Take a closer look at the number one cause of skin cancer: Ultraviolet light, and learn to protect yourself!
Ultraviolet light, otherwise known as UV rays, is actually a form of invisible radiation from sources such as the sun, tanning beds and to a lesser degree even overhead fluorescent lighting. UV rays can penetrate and even mutate the cellular structure of our skin cells.
Know the difference
The three types of UV rays are ultraviolet A (UVA), ultraviolet B (UVB), and ultraviolet C (UVC).
UVA rays are the longest of the three wavelengths and make up 95% of the UV radiation that reaches Earth’s surface. UVA is the most common kind of sunlight at the earth's surface, and reaches beyond the top layer of human skin all year round, in sunshine, clouds, or rain. Scientists believe that UVA rays can damage connective tissue and increase a person's risk of skin cancer. 80% of UVA rays can pass through clouds and damage your skin.
They are present with relatively equal intensity during all daylight hours throughout the year, and can penetrate clouds and glass.
UVA, which penetrates the skin more deeply than UVB, has long been known to play a major part in skin aging and wrinkling (photoaging), but until recently scientists believed it did not cause significant damage in areas of the epidermis (outermost skin layer) where most skin cancers occur. Studies over the past two decades, however, show that UVA damages skin cells, contributes to and may even initiate the development of skin cancers. 
UVA rays are predominantly responsible for squamous cell carcinomas.
Image source: Cancer Research UK.
UVA rays reach much deeper into your skin than UVB rays. The ozone layer absorbs most UVB rays; UVA rays, on the other hand, reach deeper into the skin, past the outer layer (the epidermis) and far into the dermis and hypodermis.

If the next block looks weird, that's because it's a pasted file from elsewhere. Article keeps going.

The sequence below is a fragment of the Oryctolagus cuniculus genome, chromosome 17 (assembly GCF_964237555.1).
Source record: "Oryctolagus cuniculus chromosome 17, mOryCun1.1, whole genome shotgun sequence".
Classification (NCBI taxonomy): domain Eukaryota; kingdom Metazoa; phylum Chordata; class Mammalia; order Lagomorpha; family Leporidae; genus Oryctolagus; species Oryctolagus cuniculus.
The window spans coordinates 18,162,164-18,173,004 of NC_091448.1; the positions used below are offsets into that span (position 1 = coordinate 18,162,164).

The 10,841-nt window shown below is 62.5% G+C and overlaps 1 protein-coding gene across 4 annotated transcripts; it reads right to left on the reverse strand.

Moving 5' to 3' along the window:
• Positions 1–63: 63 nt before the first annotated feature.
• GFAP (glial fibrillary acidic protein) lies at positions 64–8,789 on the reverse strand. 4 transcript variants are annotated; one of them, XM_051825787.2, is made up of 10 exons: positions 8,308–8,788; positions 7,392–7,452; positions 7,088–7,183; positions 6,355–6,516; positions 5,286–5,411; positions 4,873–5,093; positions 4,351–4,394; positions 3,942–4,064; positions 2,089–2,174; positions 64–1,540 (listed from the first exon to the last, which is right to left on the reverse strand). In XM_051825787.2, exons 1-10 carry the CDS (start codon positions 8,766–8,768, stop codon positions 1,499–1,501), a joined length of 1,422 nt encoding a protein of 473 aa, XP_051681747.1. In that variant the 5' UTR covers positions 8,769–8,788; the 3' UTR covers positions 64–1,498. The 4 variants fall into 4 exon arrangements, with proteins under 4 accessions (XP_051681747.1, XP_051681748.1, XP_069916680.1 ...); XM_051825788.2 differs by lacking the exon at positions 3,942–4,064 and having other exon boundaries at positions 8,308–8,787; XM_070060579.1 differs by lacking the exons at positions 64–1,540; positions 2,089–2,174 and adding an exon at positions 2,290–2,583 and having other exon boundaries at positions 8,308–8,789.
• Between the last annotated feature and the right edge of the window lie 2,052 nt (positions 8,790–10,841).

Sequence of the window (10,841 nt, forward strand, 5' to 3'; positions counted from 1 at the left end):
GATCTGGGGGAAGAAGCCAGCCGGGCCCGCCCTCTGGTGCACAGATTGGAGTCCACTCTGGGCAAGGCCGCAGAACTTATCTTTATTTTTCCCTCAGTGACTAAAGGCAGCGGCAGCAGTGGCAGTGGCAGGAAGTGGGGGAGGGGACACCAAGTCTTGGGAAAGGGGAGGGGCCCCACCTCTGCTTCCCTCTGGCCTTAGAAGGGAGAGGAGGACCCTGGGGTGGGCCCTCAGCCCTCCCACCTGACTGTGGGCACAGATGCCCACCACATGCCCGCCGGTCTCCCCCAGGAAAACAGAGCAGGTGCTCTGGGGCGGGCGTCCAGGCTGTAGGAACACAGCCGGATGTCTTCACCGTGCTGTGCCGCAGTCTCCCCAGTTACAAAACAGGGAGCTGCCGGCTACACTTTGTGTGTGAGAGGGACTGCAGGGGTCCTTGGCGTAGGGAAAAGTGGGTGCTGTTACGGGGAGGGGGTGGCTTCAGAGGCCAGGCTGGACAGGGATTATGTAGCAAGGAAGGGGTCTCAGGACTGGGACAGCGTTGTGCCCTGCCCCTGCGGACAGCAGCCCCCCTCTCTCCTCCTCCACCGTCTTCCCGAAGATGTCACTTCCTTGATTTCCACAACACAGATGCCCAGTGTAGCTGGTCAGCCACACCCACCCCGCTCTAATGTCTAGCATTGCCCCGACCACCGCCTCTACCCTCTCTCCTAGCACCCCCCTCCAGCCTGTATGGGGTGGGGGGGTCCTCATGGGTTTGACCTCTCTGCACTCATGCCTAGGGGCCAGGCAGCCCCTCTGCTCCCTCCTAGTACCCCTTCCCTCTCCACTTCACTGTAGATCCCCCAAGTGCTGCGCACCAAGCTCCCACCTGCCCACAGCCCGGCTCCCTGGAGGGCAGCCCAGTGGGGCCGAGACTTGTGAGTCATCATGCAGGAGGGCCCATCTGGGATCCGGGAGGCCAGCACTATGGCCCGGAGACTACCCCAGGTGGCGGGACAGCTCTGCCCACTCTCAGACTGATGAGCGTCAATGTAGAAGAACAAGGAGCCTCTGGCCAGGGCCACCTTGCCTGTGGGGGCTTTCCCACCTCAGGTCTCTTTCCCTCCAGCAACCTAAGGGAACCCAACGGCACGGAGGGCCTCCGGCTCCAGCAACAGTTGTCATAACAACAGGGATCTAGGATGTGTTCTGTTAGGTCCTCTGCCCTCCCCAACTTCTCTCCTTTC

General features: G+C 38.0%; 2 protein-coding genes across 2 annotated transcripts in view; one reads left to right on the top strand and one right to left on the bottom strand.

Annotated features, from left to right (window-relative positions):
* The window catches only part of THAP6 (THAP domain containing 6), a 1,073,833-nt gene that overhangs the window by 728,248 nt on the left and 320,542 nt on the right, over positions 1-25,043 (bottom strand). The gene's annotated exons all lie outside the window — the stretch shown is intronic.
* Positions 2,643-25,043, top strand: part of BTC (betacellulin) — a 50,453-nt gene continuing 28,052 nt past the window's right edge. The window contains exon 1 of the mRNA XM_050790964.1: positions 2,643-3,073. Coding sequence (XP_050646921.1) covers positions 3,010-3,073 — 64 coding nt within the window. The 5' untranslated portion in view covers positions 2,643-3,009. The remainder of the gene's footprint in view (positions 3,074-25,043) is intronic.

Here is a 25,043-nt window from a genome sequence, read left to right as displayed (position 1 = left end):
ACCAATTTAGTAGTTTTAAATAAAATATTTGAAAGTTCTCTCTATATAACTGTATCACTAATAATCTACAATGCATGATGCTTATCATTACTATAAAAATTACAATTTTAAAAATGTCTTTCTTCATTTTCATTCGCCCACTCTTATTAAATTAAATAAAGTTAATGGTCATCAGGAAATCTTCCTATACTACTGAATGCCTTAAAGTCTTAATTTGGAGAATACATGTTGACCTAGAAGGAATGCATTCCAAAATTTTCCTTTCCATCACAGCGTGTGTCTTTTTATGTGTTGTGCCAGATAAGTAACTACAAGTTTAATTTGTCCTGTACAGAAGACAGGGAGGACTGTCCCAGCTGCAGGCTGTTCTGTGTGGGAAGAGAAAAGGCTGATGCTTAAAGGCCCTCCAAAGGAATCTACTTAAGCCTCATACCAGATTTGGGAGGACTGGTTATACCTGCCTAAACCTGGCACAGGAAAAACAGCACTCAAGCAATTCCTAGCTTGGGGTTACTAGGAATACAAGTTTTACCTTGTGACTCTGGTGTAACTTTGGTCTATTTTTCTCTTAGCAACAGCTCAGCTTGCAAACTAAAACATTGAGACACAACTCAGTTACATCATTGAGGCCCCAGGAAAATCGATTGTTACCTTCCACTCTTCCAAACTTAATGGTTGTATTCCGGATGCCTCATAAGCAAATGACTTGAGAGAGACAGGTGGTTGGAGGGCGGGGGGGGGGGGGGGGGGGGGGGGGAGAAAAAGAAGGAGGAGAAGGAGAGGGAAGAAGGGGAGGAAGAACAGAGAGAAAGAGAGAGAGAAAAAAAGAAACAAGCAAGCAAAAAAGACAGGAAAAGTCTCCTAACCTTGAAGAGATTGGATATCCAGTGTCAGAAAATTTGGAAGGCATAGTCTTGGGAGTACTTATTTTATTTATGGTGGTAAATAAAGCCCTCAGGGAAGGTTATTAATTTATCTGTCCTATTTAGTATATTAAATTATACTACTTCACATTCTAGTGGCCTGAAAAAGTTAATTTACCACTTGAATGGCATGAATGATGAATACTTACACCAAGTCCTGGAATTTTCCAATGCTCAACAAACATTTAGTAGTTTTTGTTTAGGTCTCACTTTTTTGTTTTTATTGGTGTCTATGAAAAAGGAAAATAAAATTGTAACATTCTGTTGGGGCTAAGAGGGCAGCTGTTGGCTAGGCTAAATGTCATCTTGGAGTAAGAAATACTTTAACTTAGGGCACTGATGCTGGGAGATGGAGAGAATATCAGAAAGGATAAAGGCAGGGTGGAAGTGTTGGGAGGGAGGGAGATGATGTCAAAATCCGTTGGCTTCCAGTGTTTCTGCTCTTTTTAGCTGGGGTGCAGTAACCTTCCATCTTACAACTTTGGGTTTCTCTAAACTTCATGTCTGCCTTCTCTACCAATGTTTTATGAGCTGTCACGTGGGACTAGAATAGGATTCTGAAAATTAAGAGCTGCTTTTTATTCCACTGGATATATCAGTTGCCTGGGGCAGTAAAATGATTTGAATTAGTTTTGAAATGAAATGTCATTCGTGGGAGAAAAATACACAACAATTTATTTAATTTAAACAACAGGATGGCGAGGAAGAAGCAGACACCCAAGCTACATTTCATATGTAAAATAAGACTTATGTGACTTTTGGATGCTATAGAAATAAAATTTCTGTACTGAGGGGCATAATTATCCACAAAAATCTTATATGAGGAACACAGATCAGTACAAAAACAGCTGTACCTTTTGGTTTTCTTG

Rays can have dramatic negative effects on your skin. Because UVA rays penetrate deep into the skin (the dermis and hypodermis), UVA ray damage is responsible for premature aging, including loss of elasticity, wrinkles, sunspots, fine lines and hyperpigmentation.
Image source: Cancer Research UK
While UVB rays are only present when the sun is out, UVA rays are always present, even when it’s winter. Even if it’s cold and dreary out, you still need sun protection to guard against UVA rays.UVB rays are most intense when the sunlight is brightest—between 10am and 2pm. UVA rays’ intensity is constant throughout the day, regardless of whether or not the sun is directly hitting you.Unlike UVB rays, UVA rays can penetrate glass windows, like your car windows. At least 60% of UVA rays can pass through car windows. Even when you’re driving, UVA rays can still damage your unprotected skin. This is why we created our classic Sundriven gloves to help protect you.
Most UVB rays are absorbed by the ozone layer, so they are less common at the earth's surface than UVA rays. UVB rays don't reach as far into the skin as UVA rays, but they can still be damaging. The shorter length rays of UVB are primarily responsible for the reddening and burning of our skin.